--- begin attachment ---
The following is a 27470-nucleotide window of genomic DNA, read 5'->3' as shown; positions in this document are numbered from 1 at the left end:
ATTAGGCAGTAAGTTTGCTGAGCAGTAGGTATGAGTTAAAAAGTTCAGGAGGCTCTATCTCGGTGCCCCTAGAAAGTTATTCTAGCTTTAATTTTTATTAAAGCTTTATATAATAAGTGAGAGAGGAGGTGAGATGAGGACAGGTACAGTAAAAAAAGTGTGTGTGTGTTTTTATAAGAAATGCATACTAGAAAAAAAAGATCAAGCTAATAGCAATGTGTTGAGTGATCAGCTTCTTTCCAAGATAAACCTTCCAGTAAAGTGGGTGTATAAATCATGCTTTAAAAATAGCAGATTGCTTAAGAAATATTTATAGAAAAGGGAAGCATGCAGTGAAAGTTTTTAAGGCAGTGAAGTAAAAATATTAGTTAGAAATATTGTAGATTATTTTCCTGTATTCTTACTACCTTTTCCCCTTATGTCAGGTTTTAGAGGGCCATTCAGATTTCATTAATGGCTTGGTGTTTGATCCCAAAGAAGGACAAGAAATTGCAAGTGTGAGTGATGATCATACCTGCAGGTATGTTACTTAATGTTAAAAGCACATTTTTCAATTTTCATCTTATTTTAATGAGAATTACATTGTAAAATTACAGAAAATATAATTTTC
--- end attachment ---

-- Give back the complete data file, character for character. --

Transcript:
The following is a 27470-nucleotide window of genomic DNA, read 5'->3' as shown; positions in this document are numbered from 1 at the left end:
ATTAGGCAGTAAGTTTGCTGAGCAGTAGGTATGAGTTAAAAAGTTCAGGAGGCTCTATCTCGGTGCCCCTAGAAAGTTATTCTAGCTTTAATTTTTATTAAAGCTTTATATAATAAGTGAGAGAGGAGGTGAGATGAGGACAGGTACAGTAAAAAAAGTGTGTGTGTGTTTTTATAAGAAATGCATACTAGAAAAAAAAGATCAAGCTAATAGCAATGTGTTGAGTGATCAGCTTCTTTCCAAGATAAACCTTCCAGTAAAGTGGGTGTATAAATCATGCTTTAAAAATAGCAGATTGCTTAAGAAATATTTATAGAAAAGGGAAGCATGCAGTGAAAGTTTTTAAGGCAGTGAAGTAAAAATATTAGTTAGAAATATTGTAGATTATTTTCCTGTATTCTTACTACCTTTTCCCCTTATGTCAGGTTTTAGAGGGCCATTCAGATTTCATTAATGGCTTGGTGTTTGATCCCAAAGAAGGACAAGAAATTGCAAGTGTGAGTGATGATCATACCTGCAGGTATGTTACTTAATGTTAAAAGCACATTTTTCAATTTTCATCTTATTTTAATGAGAATTACATTGTAAAATTACAGAAAATATAATTTTC